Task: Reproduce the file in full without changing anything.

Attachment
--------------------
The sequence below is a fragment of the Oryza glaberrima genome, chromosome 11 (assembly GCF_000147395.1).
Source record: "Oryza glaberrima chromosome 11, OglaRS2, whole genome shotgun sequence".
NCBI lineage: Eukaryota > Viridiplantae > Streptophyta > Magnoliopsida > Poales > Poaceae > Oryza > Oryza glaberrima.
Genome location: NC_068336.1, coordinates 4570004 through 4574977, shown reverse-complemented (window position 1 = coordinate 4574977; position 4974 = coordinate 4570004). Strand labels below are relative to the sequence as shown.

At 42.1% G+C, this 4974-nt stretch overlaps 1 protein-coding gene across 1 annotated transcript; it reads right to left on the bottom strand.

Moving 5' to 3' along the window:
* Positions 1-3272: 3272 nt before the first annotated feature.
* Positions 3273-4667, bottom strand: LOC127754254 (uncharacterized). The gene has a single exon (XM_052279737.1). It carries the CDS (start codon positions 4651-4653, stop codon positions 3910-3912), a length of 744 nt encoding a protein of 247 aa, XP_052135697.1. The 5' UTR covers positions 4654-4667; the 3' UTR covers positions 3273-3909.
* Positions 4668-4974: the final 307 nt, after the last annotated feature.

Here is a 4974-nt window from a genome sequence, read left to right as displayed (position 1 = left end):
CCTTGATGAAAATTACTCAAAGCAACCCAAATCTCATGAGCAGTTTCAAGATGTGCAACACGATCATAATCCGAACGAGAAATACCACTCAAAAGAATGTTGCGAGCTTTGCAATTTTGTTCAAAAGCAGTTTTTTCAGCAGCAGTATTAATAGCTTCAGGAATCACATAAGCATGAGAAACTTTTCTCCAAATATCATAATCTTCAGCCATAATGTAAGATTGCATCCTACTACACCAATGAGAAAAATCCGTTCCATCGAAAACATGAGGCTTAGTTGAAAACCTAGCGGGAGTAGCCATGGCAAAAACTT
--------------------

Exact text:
The sequence below is a fragment of the Oryza glaberrima genome, chromosome 11 (assembly GCF_000147395.1).
Source record: "Oryza glaberrima chromosome 11, OglaRS2, whole genome shotgun sequence".
NCBI lineage: Eukaryota > Viridiplantae > Streptophyta > Magnoliopsida > Poales > Poaceae > Oryza > Oryza glaberrima.
Genome location: NC_068336.1, coordinates 4570004 through 4574977, shown reverse-complemented (window position 1 = coordinate 4574977; position 4974 = coordinate 4570004). Strand labels below are relative to the sequence as shown.

At 42.1% G+C, this 4974-nt stretch overlaps 1 protein-coding gene across 1 annotated transcript; it reads right to left on the bottom strand.

Moving 5' to 3' along the window:
* Positions 1-3272: 3272 nt before the first annotated feature.
* Positions 3273-4667, bottom strand: LOC127754254 (uncharacterized). The gene has a single exon (XM_052279737.1). It carries the CDS (start codon positions 4651-4653, stop codon positions 3910-3912), a length of 744 nt encoding a protein of 247 aa, XP_052135697.1. The 5' UTR covers positions 4654-4667; the 3' UTR covers positions 3273-3909.
* Positions 4668-4974: the final 307 nt, after the last annotated feature.

Here is a 4974-nt window from a genome sequence, read left to right as displayed (position 1 = left end):
CCTTGATGAAAATTACTCAAAGCAACCCAAATCTCATGAGCAGTTTCAAGATGTGCAACACGATCATAATCCGAACGAGAAATACCACTCAAAAGAATGTTGCGAGCTTTGCAATTTTGTTCAAAAGCAGTTTTTTCAGCAGCAGTATTAATAGCTTCAGGAATCACATAAGCATGAGAAACTTTTCTCCAAATATCATAATCTTCAGCCATAATGTAAGATTGCATCCTACTACACCAATGAGAAAAATCCGTTCCATCGAAAACATGAGGCTTAGTTGAAAACCTAGCGGGAGTAGCCATGGCAAAAACTT